O calm down, I’m making a point here. There are some wonderful stories in this photo. Lanny McDonald is my father-in-law’s favorite player and my father-in-law is a great guy so Lanny winning was a good thing.
Brad McCrimmon was on this team and that guy was a terrific hockey player so that was a good thing.
And the team was built one brick at a time by one Cliff Fletcher. He started building it by selecting Daniel Bouchard and Phil Myre in the 1972 expansion draft, effectively giving his team a better goaltending tandem than the Stanley Cup champions at the time.
Fletcher made good decisions for a long, long time and finally won it all in Helltown. I’d buy the book that told that story with my own money.
If you ever own an NHL team (and I say this seriously, I don’t think you need much money down anymore) and want to know how to build it I suggest a trip to the local library and a few hours spent looking at the 1972 sports sections of the nation’s newspapers. Watching how the Atlanta Flames and New York Islanders went about talent procurement in the first 6 months of their existence is a textbook study in how to build a winner.
After leaving the Flames, Fletcher took on various jobs around the league and had varying degrees of success. Many of his trades in Toronto (the first time) are also excellent examples of how you build a winner and every once in awhile something would happen on the team he was working for and one would suspect Fletcher had something to do with it.
Hard worker. Smart, smart man, so smart in fact that (unlike Sather, who agents hated and many GMs resented) Fletcher was well liked by pretty much everyone in the business. Even guys he fleeced would say nice things about the guy.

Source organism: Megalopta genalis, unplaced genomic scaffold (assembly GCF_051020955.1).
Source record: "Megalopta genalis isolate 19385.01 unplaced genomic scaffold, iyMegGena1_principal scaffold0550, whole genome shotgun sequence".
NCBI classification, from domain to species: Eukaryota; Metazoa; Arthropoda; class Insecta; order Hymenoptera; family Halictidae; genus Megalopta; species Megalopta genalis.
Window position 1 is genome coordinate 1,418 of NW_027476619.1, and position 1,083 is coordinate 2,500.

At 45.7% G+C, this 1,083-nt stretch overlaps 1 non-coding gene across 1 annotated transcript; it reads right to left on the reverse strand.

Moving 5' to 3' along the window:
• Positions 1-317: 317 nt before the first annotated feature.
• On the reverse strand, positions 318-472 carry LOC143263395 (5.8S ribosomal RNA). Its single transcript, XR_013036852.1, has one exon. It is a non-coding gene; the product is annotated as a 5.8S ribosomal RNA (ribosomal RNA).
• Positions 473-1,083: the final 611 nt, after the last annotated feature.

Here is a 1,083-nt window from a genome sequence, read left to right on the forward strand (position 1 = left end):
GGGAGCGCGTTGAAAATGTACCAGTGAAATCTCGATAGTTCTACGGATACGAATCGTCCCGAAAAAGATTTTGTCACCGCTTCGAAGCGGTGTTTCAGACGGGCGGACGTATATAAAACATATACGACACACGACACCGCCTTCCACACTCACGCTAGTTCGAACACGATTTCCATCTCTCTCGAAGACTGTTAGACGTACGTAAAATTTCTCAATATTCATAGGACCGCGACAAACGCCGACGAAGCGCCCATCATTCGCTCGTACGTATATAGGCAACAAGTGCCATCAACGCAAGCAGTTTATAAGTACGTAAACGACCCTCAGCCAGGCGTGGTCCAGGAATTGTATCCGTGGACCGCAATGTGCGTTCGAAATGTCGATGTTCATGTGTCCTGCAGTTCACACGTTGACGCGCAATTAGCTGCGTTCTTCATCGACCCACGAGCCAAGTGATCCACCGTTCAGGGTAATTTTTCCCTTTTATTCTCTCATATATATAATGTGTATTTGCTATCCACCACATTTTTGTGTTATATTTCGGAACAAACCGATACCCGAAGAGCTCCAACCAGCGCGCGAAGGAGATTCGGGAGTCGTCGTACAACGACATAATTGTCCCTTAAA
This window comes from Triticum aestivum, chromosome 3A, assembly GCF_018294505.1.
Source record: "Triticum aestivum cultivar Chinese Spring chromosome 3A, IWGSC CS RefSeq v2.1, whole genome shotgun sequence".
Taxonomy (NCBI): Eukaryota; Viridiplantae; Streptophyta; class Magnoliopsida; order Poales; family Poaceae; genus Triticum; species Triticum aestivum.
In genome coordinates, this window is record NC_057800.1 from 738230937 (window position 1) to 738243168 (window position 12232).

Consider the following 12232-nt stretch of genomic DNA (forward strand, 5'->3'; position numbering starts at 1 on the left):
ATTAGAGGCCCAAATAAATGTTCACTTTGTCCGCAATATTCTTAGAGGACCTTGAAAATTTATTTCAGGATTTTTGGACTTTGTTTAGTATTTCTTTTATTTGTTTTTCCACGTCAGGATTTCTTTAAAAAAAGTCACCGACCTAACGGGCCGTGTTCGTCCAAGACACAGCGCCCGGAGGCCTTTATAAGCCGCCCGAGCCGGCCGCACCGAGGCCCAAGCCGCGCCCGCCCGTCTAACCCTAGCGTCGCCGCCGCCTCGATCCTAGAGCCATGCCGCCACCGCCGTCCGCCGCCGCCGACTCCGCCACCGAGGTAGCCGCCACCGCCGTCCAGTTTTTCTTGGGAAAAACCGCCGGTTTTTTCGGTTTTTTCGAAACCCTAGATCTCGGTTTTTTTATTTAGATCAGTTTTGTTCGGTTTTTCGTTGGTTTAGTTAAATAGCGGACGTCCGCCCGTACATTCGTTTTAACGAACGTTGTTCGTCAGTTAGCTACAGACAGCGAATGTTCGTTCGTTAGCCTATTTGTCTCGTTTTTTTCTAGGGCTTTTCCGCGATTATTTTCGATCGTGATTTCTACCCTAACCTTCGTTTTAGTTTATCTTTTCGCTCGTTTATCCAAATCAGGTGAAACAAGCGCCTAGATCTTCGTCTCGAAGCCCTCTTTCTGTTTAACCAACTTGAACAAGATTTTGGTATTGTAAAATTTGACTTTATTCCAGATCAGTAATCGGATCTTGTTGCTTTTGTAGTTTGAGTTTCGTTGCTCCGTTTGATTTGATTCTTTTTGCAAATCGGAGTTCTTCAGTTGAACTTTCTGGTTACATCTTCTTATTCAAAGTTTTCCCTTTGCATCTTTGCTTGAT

When he arrived in Toronto this time I listed 5 things he needed to address. Let’s see how he’s doing.
- Many of their best prospects were traded (Boyes, Rask), injured early (Colaiacovo, Cereda) or are being pushed (for God sakes send Tlusty down and let him find the range). Fletcher’s team did a nice job at the draft and Schenn is a perfect line in the sand. Many years from now he might represent to the Toronto Maple Leafs what Kevin Lowe represents to the Edmonton Oilers tradition. Take that whichever way you wish, but 5 Stanley’s for Toronto in the next 15 years would mean utopia for Godtropolis.
- Too many first round picks were traded for too many goaltenders. He bought out Raycroft and told Vesa Toskala to get his rest. Solid moves both.
- They are top heavy in $5M defensemen. TSN is reporting tonight that McCabe is on his way to Florida (with a pick) in exchange for Mike Van Ryn. I don’t really get this move, as they signed a $3.5M Jeff Finger and acquired Van Ryn ($3.35M) and I’d rather have McCabe than either of them. There must be something about McCabe that made the organization decide to get rid of him at any cost. I can only imagine what the real problem is, but the exchange on defense this summer is a mystery to me.
- They have mortgaged the future for so long there isn’t one. I think the Schenn selection sends a clear indication that a new leaf has been turned in the Toronto war room.
- They have held onto Mats Sundin like they should have held on to Frank Mahovlich and now they are left with dealing a guy at the deadline for picks and parts. Fletcher tried to deal him and Sundin blocked a deal which is his right. I have no argument with how this rolled out.
So it’s an uneven report card for the Silver Fox. Fletcher has added some nice things for the future and bought out Raycroft which was a positive. On the other hand, I don’t really see the hurry in getting rid of McCabe (and Tucker) and replacing him with Finger and VanRyn. Fletcher seems to be sending mixed messages. It’s almost like he does one thing for the future but must appease another part of the MLG group and improve the present.
What’s next? Signing Sundin? I’ll tell you one thing: he built the Flames quicker, smarter and (probably) better.